Function of Cryptococcus neoformans KAR7 (SEC66) in karyogamy during unisexual and opposite-sex mating.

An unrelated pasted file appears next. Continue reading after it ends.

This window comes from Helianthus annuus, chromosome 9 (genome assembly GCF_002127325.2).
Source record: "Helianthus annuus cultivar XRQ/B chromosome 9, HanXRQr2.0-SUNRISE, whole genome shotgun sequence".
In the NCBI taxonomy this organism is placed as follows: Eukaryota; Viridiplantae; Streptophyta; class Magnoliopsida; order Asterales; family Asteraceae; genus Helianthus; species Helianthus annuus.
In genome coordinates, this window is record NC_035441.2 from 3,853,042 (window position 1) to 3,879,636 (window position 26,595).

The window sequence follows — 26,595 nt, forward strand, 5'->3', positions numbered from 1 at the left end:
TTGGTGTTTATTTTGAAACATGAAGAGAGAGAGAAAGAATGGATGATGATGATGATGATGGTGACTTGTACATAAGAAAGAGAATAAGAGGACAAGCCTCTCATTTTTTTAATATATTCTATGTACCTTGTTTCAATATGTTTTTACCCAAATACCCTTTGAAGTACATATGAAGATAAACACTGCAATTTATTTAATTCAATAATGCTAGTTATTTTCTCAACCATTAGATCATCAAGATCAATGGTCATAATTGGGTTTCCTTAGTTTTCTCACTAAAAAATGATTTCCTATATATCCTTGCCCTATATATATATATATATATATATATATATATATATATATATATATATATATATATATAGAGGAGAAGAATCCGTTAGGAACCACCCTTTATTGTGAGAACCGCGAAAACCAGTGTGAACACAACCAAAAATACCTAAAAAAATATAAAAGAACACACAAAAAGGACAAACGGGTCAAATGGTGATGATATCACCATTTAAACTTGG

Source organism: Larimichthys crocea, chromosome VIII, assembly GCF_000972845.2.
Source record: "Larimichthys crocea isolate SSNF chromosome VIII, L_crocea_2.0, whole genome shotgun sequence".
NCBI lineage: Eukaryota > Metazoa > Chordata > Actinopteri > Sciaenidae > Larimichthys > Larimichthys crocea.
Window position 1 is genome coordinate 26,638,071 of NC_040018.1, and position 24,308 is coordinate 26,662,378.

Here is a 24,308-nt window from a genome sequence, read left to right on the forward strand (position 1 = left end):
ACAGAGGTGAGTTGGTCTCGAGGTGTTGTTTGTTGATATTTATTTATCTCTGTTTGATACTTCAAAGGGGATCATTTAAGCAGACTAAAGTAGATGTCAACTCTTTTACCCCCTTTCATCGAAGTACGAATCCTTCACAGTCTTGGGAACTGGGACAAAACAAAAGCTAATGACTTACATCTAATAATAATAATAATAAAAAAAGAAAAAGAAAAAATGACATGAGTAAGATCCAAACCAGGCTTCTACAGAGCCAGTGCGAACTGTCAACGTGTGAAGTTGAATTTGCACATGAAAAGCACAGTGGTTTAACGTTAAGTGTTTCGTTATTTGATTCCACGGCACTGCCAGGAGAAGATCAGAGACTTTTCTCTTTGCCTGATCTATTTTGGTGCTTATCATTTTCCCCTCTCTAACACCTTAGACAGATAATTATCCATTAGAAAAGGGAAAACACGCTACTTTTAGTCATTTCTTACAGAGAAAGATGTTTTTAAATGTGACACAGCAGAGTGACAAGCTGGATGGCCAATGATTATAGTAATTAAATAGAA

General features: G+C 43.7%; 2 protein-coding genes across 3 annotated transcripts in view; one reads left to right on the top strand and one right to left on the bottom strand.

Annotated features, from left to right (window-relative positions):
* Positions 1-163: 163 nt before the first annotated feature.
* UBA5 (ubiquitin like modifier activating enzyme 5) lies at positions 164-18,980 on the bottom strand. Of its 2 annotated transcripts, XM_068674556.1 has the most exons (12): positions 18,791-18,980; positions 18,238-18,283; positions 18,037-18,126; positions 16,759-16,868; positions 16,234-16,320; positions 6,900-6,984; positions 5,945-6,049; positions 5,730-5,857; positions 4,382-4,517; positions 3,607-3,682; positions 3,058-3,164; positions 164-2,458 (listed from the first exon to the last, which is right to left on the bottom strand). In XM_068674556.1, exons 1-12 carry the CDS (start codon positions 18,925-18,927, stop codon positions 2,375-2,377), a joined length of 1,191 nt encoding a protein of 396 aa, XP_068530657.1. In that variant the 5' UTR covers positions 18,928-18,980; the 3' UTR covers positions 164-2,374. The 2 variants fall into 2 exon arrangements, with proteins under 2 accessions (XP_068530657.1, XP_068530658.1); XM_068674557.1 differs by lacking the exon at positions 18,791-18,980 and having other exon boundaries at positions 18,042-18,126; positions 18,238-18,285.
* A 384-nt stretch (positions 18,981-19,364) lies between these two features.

The human basidiomycetous fungal pathogen Cryptococcus neoformans serves as a model fungus to study sexual development and produces infectious propagules, basidiospores, via the sexual cycle. Karyogamy is the process of nuclear fusion and an essential step to complete mating. Therefore, regulation of nuclear fusion is central to understanding sexual development of C. neoformans. However, our knowledge of karyogamy genes was limited. In this study, using a BLAST search with the Saccharomyces cerevisiae KAR genes, we identified five C. neoformans karyogamy gene orthologs: CnKAR2, CnKAR3, CnKAR4, CnKAR7 (or CnSEC66), and CnKAR8. There are no apparent orthologs of the S. cerevisiae genes ScKAR1, ScKAR5, and ScKar9 in C. neoformans. Karyogamy involves the congression of two nuclei followed by nuclear membrane fusion, which results in diploidization. ScKar7 (or ScSec66) is known to be involved in nuclear membrane fusion. In C. neoformans, kar7 mutants display significant defects in hyphal growth and basidiospore chain formation during both a-α opposite and α-α unisexual reproduction. Fluorescent nuclear imaging revealed that during kar7 × kar7 bilateral mutant matings, the nuclei congress but fail to fuse in the basidia. These results demonstrate that the KAR7 gene plays an integral role in both opposite-sex and unisexual mating, indicating that proper control of nuclear dynamics is important. CnKAR2 was found to be essential for viability, and its function in mating is not known. No apparent phenotypes were observed during mating of kar3, kar4, or kar8 mutants, suggesting that the role of these genes may be dispensable for C. neoformans mating, which demonstrates a different evolutionary trajectory for the KAR genes in C. neoformans compared to those in S. cerevisiae.
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